Wedding Traditions and celebrations across North America and Europe
Marriage is a significant life event for many people. Getting married is all about sharing your favorite rituals and customs with the people you care about as you begin a new chapter in your lives, celebrate with your partner, and party the night away. Traditional wedding activities like throwing the bouquet and the first dance are becoming less popular as couples seek for more personalized ways to commemorate their big day. In order to help you develop your own traditions and gain some excellent ideas for your big day, we are researching those used in Europe and North America. Here are some of the most famous wedding traditions from Europe and North America.
Americans are all for what the British term “hen parties,” or what we call “bachelorette parties.” These events are similar to their American equivalents but often include more feminine activities like afternoon tea, a spa day, or a ladies’ night out. This New York Times story claims that hen parties may grow into a “weekend-long ritual of love and adoration for the bride presented by her friends,” complete with the customary games.
An All-Day Breakfast Menu
“Wedding breakfast” is the name given to the meal that is traditionally offered at a British wedding, despite the fact that it isn’t necessarily eaten first thing in the day and does not usually consist of what Americans would consider breakfast dishes. This custom originated in the pre-Reformation era of the 16th century, when the groom and the bride had to fast before the wedding and then gorge themselves on a sweet and boozy supper after the ceremony. The wedding breakfast meal for Prince William and Kate Middleton included a shellfish appetizer, lamb roasting, and wine trifle, all served with corresponding wines.
French Wedding Day Pageant
The bridal procession is one of the most exciting elements of a traditional French wedding. Typical of weddings in rural areas, the groom visits the bride at her house on the morning of the ceremony, and the couple then strolls to the church. Musicians lead the way while the bride and her father follow behind. The groom and his mother come last in line, followed by the rest of the wedding party and their respective families. Children from the community line the route with white ribbon, which the bride must cut as she walks by.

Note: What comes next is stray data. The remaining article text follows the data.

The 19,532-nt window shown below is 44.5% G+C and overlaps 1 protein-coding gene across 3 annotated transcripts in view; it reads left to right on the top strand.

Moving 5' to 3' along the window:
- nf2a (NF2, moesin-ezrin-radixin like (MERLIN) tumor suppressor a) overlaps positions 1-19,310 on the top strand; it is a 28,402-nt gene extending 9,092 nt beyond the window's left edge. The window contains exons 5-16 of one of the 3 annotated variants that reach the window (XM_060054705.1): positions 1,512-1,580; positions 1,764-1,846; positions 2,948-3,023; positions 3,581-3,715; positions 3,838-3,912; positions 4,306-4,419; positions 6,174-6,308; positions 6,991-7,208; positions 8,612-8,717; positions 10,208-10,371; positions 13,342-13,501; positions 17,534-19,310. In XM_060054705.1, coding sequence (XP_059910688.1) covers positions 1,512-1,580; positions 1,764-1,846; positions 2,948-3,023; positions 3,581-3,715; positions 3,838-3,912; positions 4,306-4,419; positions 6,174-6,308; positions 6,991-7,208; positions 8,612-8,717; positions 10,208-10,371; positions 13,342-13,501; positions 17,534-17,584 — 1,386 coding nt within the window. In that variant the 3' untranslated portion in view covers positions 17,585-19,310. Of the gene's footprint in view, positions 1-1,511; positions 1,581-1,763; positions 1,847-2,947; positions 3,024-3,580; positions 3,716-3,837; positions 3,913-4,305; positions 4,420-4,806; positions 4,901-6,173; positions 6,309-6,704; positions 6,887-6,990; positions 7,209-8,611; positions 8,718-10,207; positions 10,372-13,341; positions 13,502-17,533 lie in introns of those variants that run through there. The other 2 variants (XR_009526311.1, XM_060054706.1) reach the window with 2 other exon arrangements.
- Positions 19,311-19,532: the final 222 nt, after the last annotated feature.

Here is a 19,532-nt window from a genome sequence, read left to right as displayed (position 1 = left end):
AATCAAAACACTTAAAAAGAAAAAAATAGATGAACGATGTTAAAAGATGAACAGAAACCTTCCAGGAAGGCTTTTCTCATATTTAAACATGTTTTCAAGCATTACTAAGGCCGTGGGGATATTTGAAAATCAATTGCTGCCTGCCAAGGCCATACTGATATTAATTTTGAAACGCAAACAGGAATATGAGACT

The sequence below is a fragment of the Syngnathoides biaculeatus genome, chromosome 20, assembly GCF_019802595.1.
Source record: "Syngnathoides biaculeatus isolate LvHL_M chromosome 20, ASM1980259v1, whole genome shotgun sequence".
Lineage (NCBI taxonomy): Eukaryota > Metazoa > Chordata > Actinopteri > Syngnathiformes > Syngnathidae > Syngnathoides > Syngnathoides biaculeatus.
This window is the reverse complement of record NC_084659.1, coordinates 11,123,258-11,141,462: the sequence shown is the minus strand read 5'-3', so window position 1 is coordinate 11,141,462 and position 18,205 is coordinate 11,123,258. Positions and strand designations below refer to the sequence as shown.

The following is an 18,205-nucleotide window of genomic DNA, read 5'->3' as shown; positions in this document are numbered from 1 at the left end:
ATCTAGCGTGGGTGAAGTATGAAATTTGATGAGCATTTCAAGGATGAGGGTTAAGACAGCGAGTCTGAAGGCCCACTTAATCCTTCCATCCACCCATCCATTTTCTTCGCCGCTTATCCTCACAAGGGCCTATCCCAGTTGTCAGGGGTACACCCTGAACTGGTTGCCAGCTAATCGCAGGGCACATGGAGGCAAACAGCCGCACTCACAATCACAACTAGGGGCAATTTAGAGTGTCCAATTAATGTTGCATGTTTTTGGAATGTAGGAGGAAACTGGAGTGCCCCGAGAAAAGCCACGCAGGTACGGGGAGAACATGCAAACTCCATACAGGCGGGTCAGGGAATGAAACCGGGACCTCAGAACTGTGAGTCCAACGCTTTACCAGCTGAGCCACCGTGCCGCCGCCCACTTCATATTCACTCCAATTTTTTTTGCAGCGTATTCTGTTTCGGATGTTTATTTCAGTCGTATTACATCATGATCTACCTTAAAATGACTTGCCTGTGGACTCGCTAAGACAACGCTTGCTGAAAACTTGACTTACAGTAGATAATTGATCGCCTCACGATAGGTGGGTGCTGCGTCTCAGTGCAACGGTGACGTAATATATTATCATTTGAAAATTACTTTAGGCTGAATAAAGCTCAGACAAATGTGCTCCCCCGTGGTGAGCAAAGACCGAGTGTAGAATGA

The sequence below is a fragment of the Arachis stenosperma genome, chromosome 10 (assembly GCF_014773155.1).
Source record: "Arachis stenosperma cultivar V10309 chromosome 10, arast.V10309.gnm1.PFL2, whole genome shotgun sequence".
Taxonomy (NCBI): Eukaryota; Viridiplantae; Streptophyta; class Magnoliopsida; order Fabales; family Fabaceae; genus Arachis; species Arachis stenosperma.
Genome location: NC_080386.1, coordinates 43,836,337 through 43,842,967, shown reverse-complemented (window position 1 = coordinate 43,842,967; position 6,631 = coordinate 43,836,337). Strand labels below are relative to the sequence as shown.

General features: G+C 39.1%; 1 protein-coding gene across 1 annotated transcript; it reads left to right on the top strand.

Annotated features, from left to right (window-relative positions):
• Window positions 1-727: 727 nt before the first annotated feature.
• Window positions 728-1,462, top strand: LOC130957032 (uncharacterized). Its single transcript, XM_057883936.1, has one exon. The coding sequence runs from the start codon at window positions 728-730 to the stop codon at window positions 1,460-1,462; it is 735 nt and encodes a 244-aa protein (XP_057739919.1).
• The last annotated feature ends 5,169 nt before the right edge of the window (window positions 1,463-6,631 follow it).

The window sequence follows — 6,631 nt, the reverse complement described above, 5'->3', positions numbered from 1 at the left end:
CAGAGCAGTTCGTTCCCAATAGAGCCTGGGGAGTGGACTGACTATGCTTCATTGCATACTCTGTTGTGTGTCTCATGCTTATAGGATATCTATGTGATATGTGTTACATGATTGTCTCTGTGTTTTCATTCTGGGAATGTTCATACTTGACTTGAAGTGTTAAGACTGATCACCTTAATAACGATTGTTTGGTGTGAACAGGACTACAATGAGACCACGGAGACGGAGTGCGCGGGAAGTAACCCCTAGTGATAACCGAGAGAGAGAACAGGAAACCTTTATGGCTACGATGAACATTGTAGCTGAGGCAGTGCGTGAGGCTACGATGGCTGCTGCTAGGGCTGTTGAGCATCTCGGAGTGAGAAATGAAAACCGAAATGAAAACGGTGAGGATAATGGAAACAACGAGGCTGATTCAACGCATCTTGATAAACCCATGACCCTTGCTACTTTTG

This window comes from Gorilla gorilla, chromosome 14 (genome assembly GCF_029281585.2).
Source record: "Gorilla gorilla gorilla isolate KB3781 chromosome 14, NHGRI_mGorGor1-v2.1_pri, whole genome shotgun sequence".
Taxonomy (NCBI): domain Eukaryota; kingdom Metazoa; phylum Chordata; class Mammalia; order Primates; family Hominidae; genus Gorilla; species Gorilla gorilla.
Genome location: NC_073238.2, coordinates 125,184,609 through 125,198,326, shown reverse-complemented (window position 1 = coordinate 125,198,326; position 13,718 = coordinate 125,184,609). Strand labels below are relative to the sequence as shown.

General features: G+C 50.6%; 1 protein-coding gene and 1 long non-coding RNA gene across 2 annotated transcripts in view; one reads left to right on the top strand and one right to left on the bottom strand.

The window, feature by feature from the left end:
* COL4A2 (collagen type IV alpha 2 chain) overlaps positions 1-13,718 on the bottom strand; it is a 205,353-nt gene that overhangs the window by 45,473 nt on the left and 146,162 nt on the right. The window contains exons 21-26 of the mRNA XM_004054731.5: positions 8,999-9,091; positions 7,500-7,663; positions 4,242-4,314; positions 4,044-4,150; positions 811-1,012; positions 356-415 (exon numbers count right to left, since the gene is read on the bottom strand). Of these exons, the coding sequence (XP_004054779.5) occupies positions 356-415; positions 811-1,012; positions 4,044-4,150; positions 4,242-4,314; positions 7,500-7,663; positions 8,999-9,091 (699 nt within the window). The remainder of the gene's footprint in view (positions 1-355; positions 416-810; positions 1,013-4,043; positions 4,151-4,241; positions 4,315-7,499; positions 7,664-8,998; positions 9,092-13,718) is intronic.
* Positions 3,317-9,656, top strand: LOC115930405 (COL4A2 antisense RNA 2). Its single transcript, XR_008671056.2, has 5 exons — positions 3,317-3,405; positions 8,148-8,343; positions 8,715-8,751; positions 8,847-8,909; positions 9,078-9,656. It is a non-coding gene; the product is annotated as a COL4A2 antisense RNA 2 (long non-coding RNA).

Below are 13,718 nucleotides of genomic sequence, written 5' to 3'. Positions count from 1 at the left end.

Tossing Rice at the Bride and Groom
In the United States, newlyweds are often sent out with a bang and a lot of celebration. Guests would traditionally toss rice at the newlyweds as they left the reception in their automobile, which would be adorned with “just married” placards. Guests now more often send off the newlyweds with bubbles, sparklers, dried lavender, or bells than than rice, which is both messy and potentially deadly.
The majority of Italian couples believe in superstitions. Both the bride and groom, at many Italian weddings, would wear little trinkets thought to bring good fortune. It is traditional for grooms to keep a bit of iron in their pocket to fend off bad spirits, and for the bride to tear a little hole in her veil to usher in prosperity. Wearing green brings good fortune, so guests should do the same.
Many guests will dance La Tarantella (or “the tarantula”) to wish the happy couple well. When the music picks up in tempo, the dancers hold hands and run counterclockwise around the room. Both the pace and the overall trajectory of the group fluctuate until they all collapse in an unruly heap.
Traditional Italian weddings begin with the “serenade,” during which the man sings to his future bride and presents her with a bouquet of flowers. Yellow gold is avoided on the day because of the widespread belief that it would bring misfortune to its wearer. Obviously, there’s a lot of food and drinks at these events, and they last for a while. Confetti originally referred to sugar-coated almonds tossed at the happy couple. When the ceremony is over, the bride and husband are sprinkled with rice as a fertility blessing before leaving the church.
The Bridal Tiara
The Greek wedding’s “crowning” is a standout feature. The priest will bless the wedding couple 3 times before putting the crowns on their heads as a token of their unity. In ancient times, crowns were crafted from white flowers and evergreen foliage to represent fertility. Roses and orange flowers were employed as symbols of chastity. The goddess Adephagia was honored by the ancient Greeks by placing olive branches and other herbs like thyme and basil in their crowns. Crowns used at modern weddings often include metal components, ribbons, and floral accents.
Kidnapping the bride for a little thrill
There are several strange customs during Russian weddings, such as “abducting” the bride and holding her for a compensation. Friends of the bride abduct either the bride or the footwear during the ceremony, and the groom and his companions must provide some kind of ransom in return, whether it be cash, champagne, or chocolates. In many of these tales, the bride is hidden away, and the husband must complete a harrowing gauntlet of tests, riddles, and other challenges in order to get her back.
In a tradition known as Polterabend, held the night before the wedding, the bride’s family and friends are invited to her home, where they feast and break a lot of china in the name of good luck. The term “noisy evening” is the origin of the word, which describes the sort of noise that would be made. It is customary for the groom and his groomsmen to “kidnap” the bride and take her out to dinner or a bar on the wedding day. Finding the bride is quite costly, yet the groom must do so or else he must foot the bill. After the ceremony is over, the newlyweds will demonstrate the value of teamwork by sawing a giant wood together.